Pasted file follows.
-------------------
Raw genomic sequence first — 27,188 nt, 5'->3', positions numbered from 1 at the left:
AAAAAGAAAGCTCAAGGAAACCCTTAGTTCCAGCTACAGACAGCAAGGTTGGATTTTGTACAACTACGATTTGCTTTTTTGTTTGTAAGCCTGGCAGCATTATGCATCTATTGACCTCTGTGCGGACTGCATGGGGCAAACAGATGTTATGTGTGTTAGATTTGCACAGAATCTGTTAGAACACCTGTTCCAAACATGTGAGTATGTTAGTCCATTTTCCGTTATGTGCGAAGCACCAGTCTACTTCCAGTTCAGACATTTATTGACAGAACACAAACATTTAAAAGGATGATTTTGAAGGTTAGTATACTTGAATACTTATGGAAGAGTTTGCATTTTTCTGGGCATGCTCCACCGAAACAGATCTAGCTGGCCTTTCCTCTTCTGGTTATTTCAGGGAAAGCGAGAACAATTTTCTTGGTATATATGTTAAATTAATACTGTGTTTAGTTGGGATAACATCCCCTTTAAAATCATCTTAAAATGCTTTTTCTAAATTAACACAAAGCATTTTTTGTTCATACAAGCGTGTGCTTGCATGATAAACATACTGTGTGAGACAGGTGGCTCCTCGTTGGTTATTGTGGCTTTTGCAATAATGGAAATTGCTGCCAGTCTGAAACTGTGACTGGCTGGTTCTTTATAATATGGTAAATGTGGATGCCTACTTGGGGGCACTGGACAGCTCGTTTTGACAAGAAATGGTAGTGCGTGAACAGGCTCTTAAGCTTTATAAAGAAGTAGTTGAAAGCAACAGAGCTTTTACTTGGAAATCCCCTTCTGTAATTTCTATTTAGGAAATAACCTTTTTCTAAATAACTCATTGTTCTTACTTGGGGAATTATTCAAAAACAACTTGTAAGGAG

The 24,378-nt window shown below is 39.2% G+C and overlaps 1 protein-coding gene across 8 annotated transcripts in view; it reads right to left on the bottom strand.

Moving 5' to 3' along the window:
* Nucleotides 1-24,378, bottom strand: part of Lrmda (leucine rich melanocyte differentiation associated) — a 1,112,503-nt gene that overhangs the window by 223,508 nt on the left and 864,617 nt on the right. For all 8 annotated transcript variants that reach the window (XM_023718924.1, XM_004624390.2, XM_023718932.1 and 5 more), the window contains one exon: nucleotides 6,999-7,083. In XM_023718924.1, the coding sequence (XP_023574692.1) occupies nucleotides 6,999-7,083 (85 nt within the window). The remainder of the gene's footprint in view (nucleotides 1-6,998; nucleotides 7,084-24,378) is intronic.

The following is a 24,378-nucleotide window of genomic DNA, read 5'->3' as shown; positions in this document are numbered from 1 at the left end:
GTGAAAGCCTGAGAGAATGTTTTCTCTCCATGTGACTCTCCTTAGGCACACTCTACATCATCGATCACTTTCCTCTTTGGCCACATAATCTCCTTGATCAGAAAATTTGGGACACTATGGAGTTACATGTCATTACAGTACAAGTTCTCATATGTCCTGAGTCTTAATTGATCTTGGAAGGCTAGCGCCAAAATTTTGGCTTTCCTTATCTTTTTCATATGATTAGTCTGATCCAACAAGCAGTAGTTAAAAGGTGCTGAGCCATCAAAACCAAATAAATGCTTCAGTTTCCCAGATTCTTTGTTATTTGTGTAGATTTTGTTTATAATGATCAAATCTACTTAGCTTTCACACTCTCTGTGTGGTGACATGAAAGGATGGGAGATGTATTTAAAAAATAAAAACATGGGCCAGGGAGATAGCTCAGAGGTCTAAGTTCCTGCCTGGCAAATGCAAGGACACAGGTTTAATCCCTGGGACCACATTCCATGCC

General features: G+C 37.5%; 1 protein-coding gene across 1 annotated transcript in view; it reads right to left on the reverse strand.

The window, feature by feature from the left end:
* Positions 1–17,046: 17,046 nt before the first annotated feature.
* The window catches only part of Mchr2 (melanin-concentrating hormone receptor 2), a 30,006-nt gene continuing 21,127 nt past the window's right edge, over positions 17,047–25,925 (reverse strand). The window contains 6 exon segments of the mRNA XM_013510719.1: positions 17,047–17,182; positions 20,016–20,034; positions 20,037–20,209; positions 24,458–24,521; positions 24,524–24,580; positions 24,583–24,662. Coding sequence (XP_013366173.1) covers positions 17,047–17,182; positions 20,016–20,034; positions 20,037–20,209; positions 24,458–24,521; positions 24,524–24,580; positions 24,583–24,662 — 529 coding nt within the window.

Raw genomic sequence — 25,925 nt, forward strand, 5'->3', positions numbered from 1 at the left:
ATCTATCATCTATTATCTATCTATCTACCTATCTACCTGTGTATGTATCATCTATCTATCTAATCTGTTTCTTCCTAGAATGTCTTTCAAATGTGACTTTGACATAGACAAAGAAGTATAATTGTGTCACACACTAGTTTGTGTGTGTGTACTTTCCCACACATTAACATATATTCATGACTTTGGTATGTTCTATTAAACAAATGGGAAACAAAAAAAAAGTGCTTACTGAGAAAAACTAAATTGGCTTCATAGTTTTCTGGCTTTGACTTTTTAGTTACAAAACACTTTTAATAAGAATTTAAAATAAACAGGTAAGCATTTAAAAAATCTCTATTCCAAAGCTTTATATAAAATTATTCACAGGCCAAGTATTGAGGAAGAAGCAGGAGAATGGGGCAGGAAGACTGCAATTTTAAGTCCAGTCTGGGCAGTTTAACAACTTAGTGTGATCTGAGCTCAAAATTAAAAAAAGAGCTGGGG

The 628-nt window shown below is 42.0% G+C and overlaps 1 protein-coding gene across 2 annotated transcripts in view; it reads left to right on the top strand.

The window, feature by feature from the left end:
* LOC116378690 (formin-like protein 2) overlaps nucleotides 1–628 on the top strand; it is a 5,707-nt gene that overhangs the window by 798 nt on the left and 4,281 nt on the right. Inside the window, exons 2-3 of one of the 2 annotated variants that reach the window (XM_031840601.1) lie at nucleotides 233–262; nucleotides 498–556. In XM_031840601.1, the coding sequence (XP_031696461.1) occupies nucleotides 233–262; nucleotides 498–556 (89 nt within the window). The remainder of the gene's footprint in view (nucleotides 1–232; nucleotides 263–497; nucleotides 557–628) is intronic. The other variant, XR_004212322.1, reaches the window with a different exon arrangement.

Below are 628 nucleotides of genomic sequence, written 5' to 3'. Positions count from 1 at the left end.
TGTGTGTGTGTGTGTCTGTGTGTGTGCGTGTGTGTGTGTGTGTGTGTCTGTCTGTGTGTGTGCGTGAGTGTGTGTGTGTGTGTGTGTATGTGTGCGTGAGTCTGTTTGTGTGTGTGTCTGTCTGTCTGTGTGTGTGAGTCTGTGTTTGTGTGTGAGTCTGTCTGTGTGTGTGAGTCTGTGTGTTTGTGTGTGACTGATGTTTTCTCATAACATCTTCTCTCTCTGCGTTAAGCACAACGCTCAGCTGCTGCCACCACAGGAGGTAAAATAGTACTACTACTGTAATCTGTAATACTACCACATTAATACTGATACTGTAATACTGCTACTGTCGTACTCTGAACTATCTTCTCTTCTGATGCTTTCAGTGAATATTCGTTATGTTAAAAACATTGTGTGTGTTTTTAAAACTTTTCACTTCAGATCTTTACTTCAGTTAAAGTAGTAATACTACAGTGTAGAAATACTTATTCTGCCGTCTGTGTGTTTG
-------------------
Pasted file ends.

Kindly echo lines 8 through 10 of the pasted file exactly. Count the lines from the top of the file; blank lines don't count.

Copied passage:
General features: G+C 37.5%; 1 protein-coding gene across 1 annotated transcript in view; it reads right to left on the reverse strand.

The window, feature by feature from the left end:
* Positions 1–17,046: 17,046 nt before the first annotated feature.